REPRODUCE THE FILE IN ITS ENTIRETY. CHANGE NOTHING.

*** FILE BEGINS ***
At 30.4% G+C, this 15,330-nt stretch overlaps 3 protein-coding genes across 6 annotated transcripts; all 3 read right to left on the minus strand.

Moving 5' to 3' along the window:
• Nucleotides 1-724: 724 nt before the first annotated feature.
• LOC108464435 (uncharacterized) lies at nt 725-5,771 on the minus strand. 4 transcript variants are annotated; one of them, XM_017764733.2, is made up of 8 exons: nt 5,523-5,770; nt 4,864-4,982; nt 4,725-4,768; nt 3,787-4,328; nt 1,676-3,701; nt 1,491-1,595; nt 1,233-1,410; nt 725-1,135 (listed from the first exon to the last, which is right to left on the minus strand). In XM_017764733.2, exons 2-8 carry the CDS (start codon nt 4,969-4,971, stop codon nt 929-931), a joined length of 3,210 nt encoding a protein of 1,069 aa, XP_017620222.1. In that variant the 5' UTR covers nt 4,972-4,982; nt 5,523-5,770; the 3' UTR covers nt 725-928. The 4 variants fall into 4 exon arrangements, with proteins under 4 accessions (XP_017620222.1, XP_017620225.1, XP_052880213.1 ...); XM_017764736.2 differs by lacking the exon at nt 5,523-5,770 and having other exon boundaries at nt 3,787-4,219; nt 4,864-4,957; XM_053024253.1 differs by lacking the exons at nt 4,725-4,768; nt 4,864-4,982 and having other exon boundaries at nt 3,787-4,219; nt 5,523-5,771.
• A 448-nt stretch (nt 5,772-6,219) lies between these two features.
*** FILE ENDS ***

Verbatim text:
At 30.4% G+C, this 15,330-nt stretch overlaps 3 protein-coding genes across 6 annotated transcripts; all 3 read right to left on the minus strand.

Moving 5' to 3' along the window:
• Nucleotides 1-724: 724 nt before the first annotated feature.
• LOC108464435 (uncharacterized) lies at nt 725-5,771 on the minus strand. 4 transcript variants are annotated; one of them, XM_017764733.2, is made up of 8 exons: nt 5,523-5,770; nt 4,864-4,982; nt 4,725-4,768; nt 3,787-4,328; nt 1,676-3,701; nt 1,491-1,595; nt 1,233-1,410; nt 725-1,135 (listed from the first exon to the last, which is right to left on the minus strand). In XM_017764733.2, exons 2-8 carry the CDS (start codon nt 4,969-4,971, stop codon nt 929-931), a joined length of 3,210 nt encoding a protein of 1,069 aa, XP_017620222.1. In that variant the 5' UTR covers nt 4,972-4,982; nt 5,523-5,770; the 3' UTR covers nt 725-928. The 4 variants fall into 4 exon arrangements, with proteins under 4 accessions (XP_017620222.1, XP_017620225.1, XP_052880213.1 ...); XM_017764736.2 differs by lacking the exon at nt 5,523-5,770 and having other exon boundaries at nt 3,787-4,219; nt 4,864-4,957; XM_053024253.1 differs by lacking the exons at nt 4,725-4,768; nt 4,864-4,982 and having other exon boundaries at nt 3,787-4,219; nt 5,523-5,771.
• A 448-nt stretch (nt 5,772-6,219) lies between these two features.